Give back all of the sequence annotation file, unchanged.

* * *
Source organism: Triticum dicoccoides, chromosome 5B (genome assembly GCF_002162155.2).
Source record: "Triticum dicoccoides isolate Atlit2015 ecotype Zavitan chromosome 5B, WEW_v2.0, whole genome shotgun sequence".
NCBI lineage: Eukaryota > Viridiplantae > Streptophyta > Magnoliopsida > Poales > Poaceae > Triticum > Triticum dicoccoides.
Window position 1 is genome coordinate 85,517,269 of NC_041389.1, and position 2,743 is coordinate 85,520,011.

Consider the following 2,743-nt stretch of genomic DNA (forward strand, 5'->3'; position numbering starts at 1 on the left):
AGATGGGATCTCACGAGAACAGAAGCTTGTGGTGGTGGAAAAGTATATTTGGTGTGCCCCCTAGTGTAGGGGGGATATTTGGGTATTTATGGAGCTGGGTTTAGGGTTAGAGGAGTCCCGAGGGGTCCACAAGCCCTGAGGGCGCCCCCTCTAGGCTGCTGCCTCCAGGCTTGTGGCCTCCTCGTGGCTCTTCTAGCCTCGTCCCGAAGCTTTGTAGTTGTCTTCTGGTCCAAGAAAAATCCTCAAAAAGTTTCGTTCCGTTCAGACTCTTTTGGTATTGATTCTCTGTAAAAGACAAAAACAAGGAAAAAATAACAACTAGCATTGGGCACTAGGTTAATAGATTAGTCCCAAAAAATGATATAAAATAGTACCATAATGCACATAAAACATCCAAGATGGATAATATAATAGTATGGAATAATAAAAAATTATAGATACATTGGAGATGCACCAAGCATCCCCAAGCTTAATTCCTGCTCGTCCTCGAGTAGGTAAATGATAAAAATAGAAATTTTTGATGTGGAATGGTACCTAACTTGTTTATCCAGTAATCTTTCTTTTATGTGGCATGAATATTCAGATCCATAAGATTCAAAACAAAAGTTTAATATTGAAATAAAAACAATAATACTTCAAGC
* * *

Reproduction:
Source organism: Triticum dicoccoides, chromosome 5B (genome assembly GCF_002162155.2).
Source record: "Triticum dicoccoides isolate Atlit2015 ecotype Zavitan chromosome 5B, WEW_v2.0, whole genome shotgun sequence".
NCBI lineage: Eukaryota > Viridiplantae > Streptophyta > Magnoliopsida > Poales > Poaceae > Triticum > Triticum dicoccoides.
Window position 1 is genome coordinate 85,517,269 of NC_041389.1, and position 2,743 is coordinate 85,520,011.

Consider the following 2,743-nt stretch of genomic DNA (forward strand, 5'->3'; position numbering starts at 1 on the left):
AGATGGGATCTCACGAGAACAGAAGCTTGTGGTGGTGGAAAAGTATATTTGGTGTGCCCCCTAGTGTAGGGGGGATATTTGGGTATTTATGGAGCTGGGTTTAGGGTTAGAGGAGTCCCGAGGGGTCCACAAGCCCTGAGGGCGCCCCCTCTAGGCTGCTGCCTCCAGGCTTGTGGCCTCCTCGTGGCTCTTCTAGCCTCGTCCCGAAGCTTTGTAGTTGTCTTCTGGTCCAAGAAAAATCCTCAAAAAGTTTCGTTCCGTTCAGACTCTTTTGGTATTGATTCTCTGTAAAAGACAAAAACAAGGAAAAAATAACAACTAGCATTGGGCACTAGGTTAATAGATTAGTCCCAAAAAATGATATAAAATAGTACCATAATGCACATAAAACATCCAAGATGGATAATATAATAGTATGGAATAATAAAAAATTATAGATACATTGGAGATGCACCAAGCATCCCCAAGCTTAATTCCTGCTCGTCCTCGAGTAGGTAAATGATAAAAATAGAAATTTTTGATGTGGAATGGTACCTAACTTGTTTATCCAGTAATCTTTCTTTTATGTGGCATGAATATTCAGATCCATAAGATTCAAAACAAAAGTTTAATATTGAAATAAAAACAATAATACTTCAAGC